Please see and hear the attached files. I'm recording a guitar direct. The guitar channel is panned full right, so I expect to see/hear nothing happening on the left channel (the left channel has a backing track that comes in after the solo) But during the solo, what is the audio being heard? Does it have anything to do with the ZED's built in Reverb I'm using on the guitar? If so, how do I stop this from happening? Thank you in advance for any help, it's driving me crazy...
Working in a finished residential home basement shooting music instructional videos. I have a Shure SM58 on a mic stand just above the picture frame, aimed down at the teacher's mouth. I also need to have speakers on for the two musicians to hear their instruments (guitar and keyboard). I positioned the speakers on the floor pointing in the opposite direction of the video frame, i.e. 180 degrees from the direction the mic is pointing and about 8 feet or so from the mic.
I'm looking to step up the quality of Di I own and since like always I don't want to spend too much. I'm thinking of buying a stereo DI instead of 2 mono.
This could be the one I choose : Radial ProD2 Passive 2 Channel Direct Box
My concern is, could there be bleeding between the channels if I put 2 completely different sources instead of a stereo source ?
They advertise it as 2 ProDi in one, but before I buy, I thought to ask here...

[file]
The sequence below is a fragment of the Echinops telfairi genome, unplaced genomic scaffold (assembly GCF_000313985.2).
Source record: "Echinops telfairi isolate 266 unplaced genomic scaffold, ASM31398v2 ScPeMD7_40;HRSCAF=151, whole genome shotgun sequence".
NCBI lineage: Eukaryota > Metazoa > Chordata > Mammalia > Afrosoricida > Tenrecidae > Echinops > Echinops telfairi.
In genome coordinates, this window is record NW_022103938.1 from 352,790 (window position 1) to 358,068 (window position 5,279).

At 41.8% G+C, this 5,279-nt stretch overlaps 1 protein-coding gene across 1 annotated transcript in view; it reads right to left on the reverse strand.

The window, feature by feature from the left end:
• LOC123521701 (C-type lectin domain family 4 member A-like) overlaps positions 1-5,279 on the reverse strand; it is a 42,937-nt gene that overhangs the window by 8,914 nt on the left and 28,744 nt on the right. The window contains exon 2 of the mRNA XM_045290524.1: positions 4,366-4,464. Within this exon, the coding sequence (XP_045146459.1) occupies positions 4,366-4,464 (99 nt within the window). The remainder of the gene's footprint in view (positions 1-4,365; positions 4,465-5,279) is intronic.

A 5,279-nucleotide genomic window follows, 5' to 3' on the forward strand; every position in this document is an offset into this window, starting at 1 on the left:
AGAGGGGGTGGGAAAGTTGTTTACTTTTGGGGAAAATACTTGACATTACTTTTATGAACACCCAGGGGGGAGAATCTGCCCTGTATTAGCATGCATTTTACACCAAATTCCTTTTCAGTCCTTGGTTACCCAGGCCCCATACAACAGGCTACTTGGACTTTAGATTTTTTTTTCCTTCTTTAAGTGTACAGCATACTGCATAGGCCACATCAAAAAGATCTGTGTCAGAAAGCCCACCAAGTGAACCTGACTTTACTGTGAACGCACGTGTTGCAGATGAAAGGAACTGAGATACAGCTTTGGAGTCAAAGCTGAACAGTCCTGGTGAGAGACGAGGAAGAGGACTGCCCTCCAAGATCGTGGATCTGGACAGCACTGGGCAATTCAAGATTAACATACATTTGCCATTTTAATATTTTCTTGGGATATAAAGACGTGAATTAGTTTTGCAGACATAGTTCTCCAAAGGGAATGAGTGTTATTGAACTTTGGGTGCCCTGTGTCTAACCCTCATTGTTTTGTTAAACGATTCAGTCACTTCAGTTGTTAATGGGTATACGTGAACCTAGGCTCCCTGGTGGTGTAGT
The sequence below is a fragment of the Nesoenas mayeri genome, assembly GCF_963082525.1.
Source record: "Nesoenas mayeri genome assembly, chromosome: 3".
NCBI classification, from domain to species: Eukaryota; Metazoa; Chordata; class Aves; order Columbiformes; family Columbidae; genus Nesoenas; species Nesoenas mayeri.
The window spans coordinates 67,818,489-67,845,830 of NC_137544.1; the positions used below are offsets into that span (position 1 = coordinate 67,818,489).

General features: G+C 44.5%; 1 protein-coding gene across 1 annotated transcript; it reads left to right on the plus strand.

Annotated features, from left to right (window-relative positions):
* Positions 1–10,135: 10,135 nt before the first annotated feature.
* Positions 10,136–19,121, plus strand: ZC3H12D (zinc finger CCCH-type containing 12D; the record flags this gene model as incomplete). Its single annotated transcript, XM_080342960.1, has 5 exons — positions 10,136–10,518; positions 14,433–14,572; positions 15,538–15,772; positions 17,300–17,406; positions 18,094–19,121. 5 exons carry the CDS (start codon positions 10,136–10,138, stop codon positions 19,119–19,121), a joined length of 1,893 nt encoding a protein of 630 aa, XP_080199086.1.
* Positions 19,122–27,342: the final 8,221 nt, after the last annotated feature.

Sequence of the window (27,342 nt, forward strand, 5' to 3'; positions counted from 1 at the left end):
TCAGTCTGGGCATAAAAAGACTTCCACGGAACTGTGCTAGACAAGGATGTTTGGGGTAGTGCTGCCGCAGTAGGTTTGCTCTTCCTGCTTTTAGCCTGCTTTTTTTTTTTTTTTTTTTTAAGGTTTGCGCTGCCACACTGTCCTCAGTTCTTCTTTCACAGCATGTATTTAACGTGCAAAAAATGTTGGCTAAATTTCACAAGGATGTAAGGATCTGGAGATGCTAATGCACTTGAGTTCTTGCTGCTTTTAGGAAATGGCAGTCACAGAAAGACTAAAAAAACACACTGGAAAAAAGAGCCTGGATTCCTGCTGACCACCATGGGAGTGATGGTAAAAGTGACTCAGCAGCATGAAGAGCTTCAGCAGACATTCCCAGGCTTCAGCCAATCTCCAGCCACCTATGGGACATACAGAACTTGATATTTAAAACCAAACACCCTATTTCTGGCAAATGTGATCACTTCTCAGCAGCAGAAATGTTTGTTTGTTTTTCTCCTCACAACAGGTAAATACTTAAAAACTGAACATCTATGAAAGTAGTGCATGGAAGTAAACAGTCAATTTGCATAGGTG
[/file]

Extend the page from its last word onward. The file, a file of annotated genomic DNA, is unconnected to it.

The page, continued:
I discovered an issue with my ZED and contacted tech support, here's how it went:
How much does headphone bleed concern you?
A folk group I was mixing months back had an upper freq problem that drove me nuts. After listening for hours, trying to de-ess but at the same time trouble shoot for the sake of "next time they go into the studio!" it will be better than this mess!
Hey there, I play in a 2 person metal band and lately during rehearsals we have run into high bleed on the mic. I'm using a Shure Beta58.
Hi I work in a recording studio. Each time I record and mix a drum, I find myself spending more brain energy figuring out hout to make the drums sound as good as a sampler track without having too much hi-hat in the mix. This is sad. Drummers sound better and play better then computers, but the hi-hat bleed issue makes many producers and engineers think twice about going through the trouble of recording drums for a project. Sometimes the recorded drums dont sound as good as the drum machine track in the mix, the reason being hi-hat bleed in the snare drum.
Hi everyone, my guitar track bleeds into the Auxiliary (effect) track on Cubase.
I am using a Phonic Helix 18 Firewire into Cubase.
So essentially, track 1 and 2 (guitar tracks) bleed into my track 15 which happens to be the effect track which I am running vocals and reverb through.
I just want to monitor the guitars, not have them bleed into what I am recording.
Thanks for any help
I sing in an Acapella group (4 guys) - NarrowWay. We are recording with an amateur friend but has a decent home studio. We are working on our second CD. I do all the editing. The biggest problem we face is that when trying to edit the individual tracks, sometimes there is so much bleed over from the other singers, its nearly impossible to edit!
There is only one room to record in. We have previously set up in a basic half-circle: lead@9:00, Tenor@7:00, Alto@5:00 and Bass@3:00.
I recorded a children's choir concert today. The space was a large church with a lot of ambience (4 sec. reverb) Two suspended overhead mics were used to capture the choir sound. Unfortunately the piano was in close proximity to these mics, underneath and in front of the conductor and choir. The lid was closed. Even so, in many situations the piano player was playing to loudly and the sound is at the same level as the choir. At other times the level of bleed is acceptable.
It's probably impossible, but if anyone has any suggestions I would really appreciate it.